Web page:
We would also amuse ourselves with checkers and card games. After, Selsie would sit on her bed with a comb and a disposable grocery store bag filled with colorful, hard plastic rollers to set her hair. When she was too tired, I’d jump behind her on the bed and set her hair. I don’t think she really liked me setting her hair; she said my hands were too rough, but she never stopped me.
I thought the only job Selsie ever had was as a nurse’s aid. But as an adult, I found out she was once a hairdresser. That made sense. Her hair was always perfectly coiffed. She never wore much makeup, but she looked like a superstar, someone who could sing the blues, but made you feel infinitely better about everything.
Because Selsie came home so late, I was often unsupervised even though Granny was present. At some point, I was supervising Granny. She had a home health aide who left at approximately 7 p.m., so by default I became Granny’s little helper. I gave her medicine. Made sure she ate all her food. Put a Polident tablet in a mason jar of water so she could spit out her dentures in it.
The three of us often didn’t fall asleep until around 2 a.m. Selsie didn’t get much rest. She had to wake me up by 7 a.m. and take me back to my parents’ apartment so I could get ready for school. Sometimes, despite how late it was, she would also check my homework to ensure my answers were correct. Then she had to care for Granny by herself until the home health aide came back around 1 p.m. She always worked. And worked hard, especially at the hospital where she had to do grunt work like give enemas, change soiled adult diapers, and rotate wide-eyed, comatose patients’ bodies to prevent them from getting bedsores. Doctors and patients alike loved her and whispered that she was better than some of the nurses.
Despite the task, she never complained. According to my memory, she lived her personal life in martyr-like way too. Selsie never went on vacation. Or on a date. Or to a social event. Or got tipsy and sang loudly. Or anything fun, unless it was a family activity.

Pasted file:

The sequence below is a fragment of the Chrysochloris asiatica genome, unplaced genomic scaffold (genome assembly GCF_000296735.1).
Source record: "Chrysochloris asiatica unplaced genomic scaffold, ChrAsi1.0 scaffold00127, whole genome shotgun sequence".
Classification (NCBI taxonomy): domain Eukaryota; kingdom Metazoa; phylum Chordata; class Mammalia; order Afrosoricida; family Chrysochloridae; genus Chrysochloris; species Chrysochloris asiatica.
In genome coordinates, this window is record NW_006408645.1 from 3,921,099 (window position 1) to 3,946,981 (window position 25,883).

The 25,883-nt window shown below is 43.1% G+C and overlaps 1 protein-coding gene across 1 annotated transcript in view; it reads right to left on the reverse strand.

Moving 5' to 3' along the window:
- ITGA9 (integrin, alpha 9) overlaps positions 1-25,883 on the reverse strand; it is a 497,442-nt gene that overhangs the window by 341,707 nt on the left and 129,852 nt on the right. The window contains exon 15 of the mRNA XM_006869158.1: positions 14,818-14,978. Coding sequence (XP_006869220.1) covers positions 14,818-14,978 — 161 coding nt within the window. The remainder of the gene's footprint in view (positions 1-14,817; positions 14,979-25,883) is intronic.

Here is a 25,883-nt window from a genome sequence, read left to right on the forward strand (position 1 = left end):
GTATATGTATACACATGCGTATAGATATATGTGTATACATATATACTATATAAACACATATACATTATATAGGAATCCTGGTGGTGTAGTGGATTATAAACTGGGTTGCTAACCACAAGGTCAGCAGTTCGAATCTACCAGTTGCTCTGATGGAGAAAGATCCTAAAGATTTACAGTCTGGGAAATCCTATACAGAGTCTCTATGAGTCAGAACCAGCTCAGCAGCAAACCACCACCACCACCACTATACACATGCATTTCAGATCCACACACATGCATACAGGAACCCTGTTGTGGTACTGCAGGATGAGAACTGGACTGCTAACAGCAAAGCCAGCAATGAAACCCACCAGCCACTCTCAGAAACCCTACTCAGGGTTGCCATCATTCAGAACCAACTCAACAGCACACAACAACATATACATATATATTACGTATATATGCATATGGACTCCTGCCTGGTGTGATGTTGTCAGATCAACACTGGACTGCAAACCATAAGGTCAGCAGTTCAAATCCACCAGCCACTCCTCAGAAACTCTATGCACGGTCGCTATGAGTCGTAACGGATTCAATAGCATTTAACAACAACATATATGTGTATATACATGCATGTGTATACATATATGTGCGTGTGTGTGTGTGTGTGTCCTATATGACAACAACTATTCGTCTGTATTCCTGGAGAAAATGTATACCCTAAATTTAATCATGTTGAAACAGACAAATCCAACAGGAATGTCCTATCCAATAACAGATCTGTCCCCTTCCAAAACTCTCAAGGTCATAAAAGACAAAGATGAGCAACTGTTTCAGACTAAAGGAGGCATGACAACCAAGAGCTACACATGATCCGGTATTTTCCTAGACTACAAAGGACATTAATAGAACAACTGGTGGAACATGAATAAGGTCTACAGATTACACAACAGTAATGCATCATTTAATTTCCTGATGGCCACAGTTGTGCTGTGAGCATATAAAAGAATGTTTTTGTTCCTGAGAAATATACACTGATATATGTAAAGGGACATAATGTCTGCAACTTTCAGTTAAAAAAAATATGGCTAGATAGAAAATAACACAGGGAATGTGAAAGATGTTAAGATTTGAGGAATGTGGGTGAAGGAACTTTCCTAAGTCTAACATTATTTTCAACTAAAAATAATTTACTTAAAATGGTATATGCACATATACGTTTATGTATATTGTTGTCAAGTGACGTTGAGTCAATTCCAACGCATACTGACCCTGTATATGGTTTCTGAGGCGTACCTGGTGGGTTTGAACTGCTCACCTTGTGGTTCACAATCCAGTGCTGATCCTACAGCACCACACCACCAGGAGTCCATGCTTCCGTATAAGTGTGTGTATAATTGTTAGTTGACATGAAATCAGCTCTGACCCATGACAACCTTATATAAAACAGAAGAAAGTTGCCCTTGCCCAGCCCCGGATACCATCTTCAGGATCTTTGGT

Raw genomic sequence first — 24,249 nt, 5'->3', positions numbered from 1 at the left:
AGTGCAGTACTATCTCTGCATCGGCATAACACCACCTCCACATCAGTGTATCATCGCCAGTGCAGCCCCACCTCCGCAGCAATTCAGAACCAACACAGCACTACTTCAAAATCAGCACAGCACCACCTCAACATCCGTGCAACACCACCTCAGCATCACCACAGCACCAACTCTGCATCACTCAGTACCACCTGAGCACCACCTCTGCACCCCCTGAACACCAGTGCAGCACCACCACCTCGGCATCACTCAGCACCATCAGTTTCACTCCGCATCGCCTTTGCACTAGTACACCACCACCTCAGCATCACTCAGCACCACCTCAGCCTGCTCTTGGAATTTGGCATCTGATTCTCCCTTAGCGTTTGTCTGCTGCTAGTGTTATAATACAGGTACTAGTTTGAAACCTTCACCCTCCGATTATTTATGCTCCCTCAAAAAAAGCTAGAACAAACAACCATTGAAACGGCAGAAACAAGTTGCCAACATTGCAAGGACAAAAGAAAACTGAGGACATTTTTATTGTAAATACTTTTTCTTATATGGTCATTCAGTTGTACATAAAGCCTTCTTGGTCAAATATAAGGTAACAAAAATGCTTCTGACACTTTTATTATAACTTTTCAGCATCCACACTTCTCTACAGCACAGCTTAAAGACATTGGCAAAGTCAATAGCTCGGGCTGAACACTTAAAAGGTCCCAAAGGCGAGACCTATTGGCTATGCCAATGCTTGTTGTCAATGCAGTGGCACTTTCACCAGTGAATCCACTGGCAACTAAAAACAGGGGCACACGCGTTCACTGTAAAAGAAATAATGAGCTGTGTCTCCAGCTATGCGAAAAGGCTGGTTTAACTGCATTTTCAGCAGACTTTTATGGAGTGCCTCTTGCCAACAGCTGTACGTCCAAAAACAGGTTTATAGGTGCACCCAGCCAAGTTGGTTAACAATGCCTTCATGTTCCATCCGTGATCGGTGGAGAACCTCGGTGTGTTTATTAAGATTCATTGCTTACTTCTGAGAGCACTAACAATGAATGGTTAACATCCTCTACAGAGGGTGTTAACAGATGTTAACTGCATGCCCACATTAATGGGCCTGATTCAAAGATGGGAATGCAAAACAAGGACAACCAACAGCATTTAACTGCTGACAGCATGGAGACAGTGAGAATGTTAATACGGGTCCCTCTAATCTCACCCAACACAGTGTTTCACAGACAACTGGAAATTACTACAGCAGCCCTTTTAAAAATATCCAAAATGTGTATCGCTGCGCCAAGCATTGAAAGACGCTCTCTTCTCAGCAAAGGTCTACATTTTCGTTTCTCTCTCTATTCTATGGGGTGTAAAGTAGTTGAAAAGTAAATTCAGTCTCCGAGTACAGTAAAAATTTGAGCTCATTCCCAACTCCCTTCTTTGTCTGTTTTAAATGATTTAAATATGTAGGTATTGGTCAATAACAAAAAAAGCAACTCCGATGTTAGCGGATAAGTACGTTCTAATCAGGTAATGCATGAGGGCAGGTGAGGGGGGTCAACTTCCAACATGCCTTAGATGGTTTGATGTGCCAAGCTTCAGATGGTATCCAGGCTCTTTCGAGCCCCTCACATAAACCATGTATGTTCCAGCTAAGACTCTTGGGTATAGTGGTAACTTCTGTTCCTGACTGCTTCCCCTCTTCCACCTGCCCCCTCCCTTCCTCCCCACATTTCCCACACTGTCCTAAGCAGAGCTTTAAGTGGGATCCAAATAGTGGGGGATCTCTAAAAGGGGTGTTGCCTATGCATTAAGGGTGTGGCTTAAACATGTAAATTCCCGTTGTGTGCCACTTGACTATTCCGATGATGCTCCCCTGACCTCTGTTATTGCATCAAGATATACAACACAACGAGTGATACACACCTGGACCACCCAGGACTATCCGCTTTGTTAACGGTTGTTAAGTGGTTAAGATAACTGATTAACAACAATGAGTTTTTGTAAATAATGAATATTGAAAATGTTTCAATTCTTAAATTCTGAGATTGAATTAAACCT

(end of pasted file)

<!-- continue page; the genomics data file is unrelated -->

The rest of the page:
But, she taught me how to ride a bike, roller skate, and press-and-curl my hair with irons on the stove. Selsie taught me how to write script. Tutored me in long division. Ordered Patsy Cline and Nat King Cole records and sold World’s Finest fundraiser chocolate candy bars on my school’s behalf just so I could earn an official sticker—the same one she could have purchased at a craft shop. Made me love to read. Years later we would have our own book club, voraciously reading historical romance novels, which she ordered through a catalog.
Selsie taught me how to be strong. Sometimes she worked a double shift—from 3 p.m. to 7 a.m. the next day. She came home, took a power nap, attended to her mother, showered, ate, and went right back to work again.
Selsie was militant about paying bills on time. Prided herself on ten- and twenty-dollar minimum payments every month and neatly filed all her bills and important documents like pay stubs, prescriptions, and life insurance papers in a linen closet; the shelves made for easy storage. There weren’t many bills because she was always mindful about how much she spent. But, that handful—a Diner’s Club card, which she pointed out “required excellent credit,” a Sears card, and a MasterCard—had years of monthly statements attached to each. And they were still in the original mailing envelopes, opened of course, and annotated in beautiful, calligraphic-like handwriting with Paid and the date.
Things were well, or so I thought. Again, she didn’t complain often and especially not much about her finances. But she was distressed about money. Sort of. Annually, she griped about her rent going up and the cost of her shared taxi ride from work being increased by a dollar. She worked hard, but didn’t earn much; one of her decades-old pay stubs showed that her weekly take-home earnings with overtime was $147. For my grandmother, every dollar always counted. But that was all I heard. To this day, I can’t think of any major financial issues she had. Perhaps, in her mind she was drowning in debt and decided to do something about it.